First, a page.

The poseurs, preeners, pontificators, and interest-group pimps in the U.S. House of Representatives yesterday passed a bill to outlaw so-called "price-gouging" by oil companies. And the vote in favor of this foolish piece of legislation was 284-141 — meaning that lots of Republicans joined Democrats in this opportunity to prove, yet again, that both parties boast members who are either economically illiterate or morally stunted (or both).
A couple of years ago I published this short essay "On Price Gouging" (using the example of bottled water rather than gasoline — but the same economic principles apply in both cases); here’s an excerpt:
Of course, merchants can voluntarily keep their prices below market levels. But to do so would be not only harmful but also unfair! If a grocer refuses to raise the price he charges for bottled water up to the market level, he will find his store besieged by consumers. Only consumers near the front of the line will be lucky enough to get the water; those closer to the rear will go home empty-handed. Is queuing a fair means of deciding who gets the water?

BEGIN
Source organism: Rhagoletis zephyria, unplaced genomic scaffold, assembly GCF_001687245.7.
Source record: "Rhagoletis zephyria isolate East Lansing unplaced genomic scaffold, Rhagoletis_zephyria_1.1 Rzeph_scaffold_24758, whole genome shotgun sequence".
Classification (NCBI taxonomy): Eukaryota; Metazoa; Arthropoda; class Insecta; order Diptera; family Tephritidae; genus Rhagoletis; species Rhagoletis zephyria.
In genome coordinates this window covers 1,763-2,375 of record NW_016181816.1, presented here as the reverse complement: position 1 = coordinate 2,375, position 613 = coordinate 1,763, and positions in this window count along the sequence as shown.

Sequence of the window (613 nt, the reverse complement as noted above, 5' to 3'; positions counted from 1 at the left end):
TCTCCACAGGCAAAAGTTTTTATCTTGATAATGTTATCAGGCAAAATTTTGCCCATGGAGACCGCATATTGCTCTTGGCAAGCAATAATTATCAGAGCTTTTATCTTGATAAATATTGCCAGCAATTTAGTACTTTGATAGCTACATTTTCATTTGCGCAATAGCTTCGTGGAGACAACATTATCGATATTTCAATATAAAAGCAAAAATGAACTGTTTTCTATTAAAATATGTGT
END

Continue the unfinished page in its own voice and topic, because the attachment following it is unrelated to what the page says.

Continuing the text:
Also, by not raising the price, the grocer will mute the price signal sent to the global market that bottled water is especially needed in this locale. Muting this signal will reduce how much or the speed with which additional, much-needed supplies of bottled water are shipped from where they are valued less to the disaster area where they are desired more.